ST. LOUIS (AP) — St. Louis County Executive Sam Page warned area residents Monday that the county is in “crisis mode” as COVID-19 cases keep rising and hospitals strain to treat new patients.
Page said area hospitals could run out of intensive care beds sometime this week and the National Guard could be asked to help with response to the pandemic.
“We are in a crisis mode and the virus is winning,” Page said.
On Sunday, the St. Louis region had 994 COVID-19 hospitalizations, with an average of 660 new cases per day. Area hospitals were using 77% of the total staffed beds and 89% of their intensive care beds, according to the St. Louis County Department of Public Health.
Statewide, Missouri reported 2,498 COVID-19 hospitalizations as of Friday, with 27% of inpatient beds still available, the latest hospitalization data available on the state's COVID-19 dashboard.
Missouri has reported 299,762 confirmed COVID-19 cases and 3,829 deaths since the pandemic began.
The Mercy hospital system announced Monday that it will begin treating some patients with mild COVID-19 symptoms at home through its Mercy COVID Care @ Home unit to free more hospital beds.
Mercy said in a news release that it will offer virtual monitoring for those who may need low-flow rates of oxygen. The virtual care team will monitor patients and adjust oxygen levels as needed. If a patient’s symptoms worsen, a Mercy Virtual team member an emergency medicine physician will determine the level of care needed, which could include evaluation in an outpatient clinic or going to the hospital.
“We have learned that not all patients who were admitted at the onset of COVID-19 need to be hospitalized,” said Dr. Carter Fenton, medical director of Mercy Virtual vAcute. “By caring for select patients at home, with ongoing monitoring and management, we can reserve the hospital beds for those with more serious disease symptoms.”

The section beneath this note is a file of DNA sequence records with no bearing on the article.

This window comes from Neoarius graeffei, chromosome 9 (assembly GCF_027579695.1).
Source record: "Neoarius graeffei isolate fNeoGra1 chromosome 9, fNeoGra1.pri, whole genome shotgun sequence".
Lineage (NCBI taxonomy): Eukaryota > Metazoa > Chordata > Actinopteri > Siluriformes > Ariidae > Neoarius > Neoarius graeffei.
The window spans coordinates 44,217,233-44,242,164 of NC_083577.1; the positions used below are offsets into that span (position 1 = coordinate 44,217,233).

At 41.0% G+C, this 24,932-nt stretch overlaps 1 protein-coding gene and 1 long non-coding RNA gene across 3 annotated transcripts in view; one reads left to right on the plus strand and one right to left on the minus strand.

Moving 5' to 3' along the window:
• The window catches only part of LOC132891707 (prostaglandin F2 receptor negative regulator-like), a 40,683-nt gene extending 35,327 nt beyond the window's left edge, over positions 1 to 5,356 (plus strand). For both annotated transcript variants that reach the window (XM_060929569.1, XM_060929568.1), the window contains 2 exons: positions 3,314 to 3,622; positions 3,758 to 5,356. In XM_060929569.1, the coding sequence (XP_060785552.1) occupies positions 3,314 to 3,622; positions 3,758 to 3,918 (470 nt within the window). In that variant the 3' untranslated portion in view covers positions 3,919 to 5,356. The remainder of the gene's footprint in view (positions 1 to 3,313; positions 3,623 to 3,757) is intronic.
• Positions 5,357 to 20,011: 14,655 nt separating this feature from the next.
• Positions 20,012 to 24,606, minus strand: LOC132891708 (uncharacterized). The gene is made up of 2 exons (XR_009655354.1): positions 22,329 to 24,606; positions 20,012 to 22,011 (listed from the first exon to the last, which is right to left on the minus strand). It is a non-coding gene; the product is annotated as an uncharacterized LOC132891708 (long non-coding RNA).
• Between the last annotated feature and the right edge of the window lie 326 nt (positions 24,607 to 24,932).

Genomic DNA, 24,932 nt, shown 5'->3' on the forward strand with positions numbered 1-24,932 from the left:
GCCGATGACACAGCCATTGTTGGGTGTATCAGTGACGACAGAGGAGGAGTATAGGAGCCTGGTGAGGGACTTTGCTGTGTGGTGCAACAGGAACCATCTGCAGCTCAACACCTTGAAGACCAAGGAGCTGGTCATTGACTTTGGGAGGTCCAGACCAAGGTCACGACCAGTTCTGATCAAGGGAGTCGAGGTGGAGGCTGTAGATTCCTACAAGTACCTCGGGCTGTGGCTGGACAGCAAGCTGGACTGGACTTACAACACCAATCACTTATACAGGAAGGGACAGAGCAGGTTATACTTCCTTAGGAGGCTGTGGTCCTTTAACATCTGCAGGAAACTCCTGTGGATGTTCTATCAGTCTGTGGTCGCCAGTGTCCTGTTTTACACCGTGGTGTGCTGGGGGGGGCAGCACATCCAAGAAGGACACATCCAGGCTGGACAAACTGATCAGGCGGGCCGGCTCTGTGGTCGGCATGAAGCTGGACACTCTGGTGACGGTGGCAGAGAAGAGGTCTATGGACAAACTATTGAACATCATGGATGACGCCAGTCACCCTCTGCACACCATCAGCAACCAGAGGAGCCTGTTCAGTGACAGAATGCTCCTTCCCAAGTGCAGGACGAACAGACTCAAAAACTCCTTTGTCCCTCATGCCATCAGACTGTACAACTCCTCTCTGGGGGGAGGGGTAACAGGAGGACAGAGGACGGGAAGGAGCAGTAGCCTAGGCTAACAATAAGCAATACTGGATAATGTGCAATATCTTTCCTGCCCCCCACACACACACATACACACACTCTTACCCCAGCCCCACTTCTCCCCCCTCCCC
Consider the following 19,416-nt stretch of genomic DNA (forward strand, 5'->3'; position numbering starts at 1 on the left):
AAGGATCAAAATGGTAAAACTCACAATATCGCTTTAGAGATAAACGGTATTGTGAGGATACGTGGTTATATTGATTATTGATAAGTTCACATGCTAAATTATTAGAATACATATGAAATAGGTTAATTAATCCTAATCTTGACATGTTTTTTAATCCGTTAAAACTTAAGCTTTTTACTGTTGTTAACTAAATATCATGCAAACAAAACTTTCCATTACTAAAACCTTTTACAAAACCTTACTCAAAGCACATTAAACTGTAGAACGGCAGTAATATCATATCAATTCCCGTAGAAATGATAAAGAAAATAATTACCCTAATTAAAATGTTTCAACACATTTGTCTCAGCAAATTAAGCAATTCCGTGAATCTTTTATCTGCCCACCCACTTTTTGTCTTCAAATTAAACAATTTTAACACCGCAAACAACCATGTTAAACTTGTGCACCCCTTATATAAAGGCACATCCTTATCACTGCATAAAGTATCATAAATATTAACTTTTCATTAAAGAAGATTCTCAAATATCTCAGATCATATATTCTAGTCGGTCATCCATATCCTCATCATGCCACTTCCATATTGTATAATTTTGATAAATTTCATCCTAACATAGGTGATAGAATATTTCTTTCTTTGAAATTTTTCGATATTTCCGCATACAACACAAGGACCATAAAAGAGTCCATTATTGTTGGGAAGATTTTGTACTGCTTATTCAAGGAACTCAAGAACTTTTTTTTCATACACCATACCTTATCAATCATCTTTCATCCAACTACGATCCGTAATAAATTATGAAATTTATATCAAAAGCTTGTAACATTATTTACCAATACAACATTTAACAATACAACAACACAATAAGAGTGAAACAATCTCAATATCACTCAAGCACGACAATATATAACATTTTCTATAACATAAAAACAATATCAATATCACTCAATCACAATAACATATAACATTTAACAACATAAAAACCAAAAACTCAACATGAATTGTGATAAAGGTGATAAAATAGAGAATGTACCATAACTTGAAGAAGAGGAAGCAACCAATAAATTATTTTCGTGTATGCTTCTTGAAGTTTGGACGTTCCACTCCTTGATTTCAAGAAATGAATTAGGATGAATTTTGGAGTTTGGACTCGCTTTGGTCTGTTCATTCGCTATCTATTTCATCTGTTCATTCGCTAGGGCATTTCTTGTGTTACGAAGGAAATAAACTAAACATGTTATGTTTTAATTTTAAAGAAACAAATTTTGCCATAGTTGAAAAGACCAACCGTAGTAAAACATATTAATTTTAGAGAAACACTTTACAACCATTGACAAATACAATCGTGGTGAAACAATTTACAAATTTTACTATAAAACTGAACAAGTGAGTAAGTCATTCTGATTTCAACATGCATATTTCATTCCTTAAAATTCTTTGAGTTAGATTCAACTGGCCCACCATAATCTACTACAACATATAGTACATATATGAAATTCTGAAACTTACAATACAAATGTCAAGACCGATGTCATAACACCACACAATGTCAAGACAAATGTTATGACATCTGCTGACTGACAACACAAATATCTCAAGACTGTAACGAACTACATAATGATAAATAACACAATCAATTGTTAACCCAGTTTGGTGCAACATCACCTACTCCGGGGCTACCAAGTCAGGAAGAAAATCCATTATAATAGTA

Page pleaded with residents to follow safety protocols to reduce the spread of the coronavirus.
He said it was too early to tell if restrictions imposed two weeks ago, including a ban on indoor restaurant dining and limits to outdoor dining, are working. The restrictions are scheduled to end Dec. 15, but Page said they could be extended if needed.
“These next few weeks are going to test everyone’s mettle, everyone in the community,” he said. “We don’t want anymore restrictions, but we also don’t want our hospitals to be in a position of choosing who gets care.”
The strain on St. Louis-area hospitals prompted one doctor to start a petition to ask Gov. Mike Parson to impose a statewide ban, a move the Republican governor has consistently refused to consider.
Dr. Micah Luderer, an internal medicine resident at Barnes Jewish Hospital, said he started the petition after treating COVID-19 patients and watching his fellow doctors and nurses work to exhaustion, KMOV reported.
“We’re drowning at the hospital,” Luderer said. “People are dying every day from COVID-19 and we’re not doing everything in our power to stop the virus.”
Missouri is one of 13 states without a mask mandate. Parson has said since the beginning of the pandemic that he favors allowing county officials to decide what restrictions should be imposed.
Luderer's petition had more than 4,100 signatures on Monday. Luderer said he has emailed the 10 largest colleges and universities in Missouri asking for faculty and students to sign it. He plans to submit the petition to the governor’s office this week.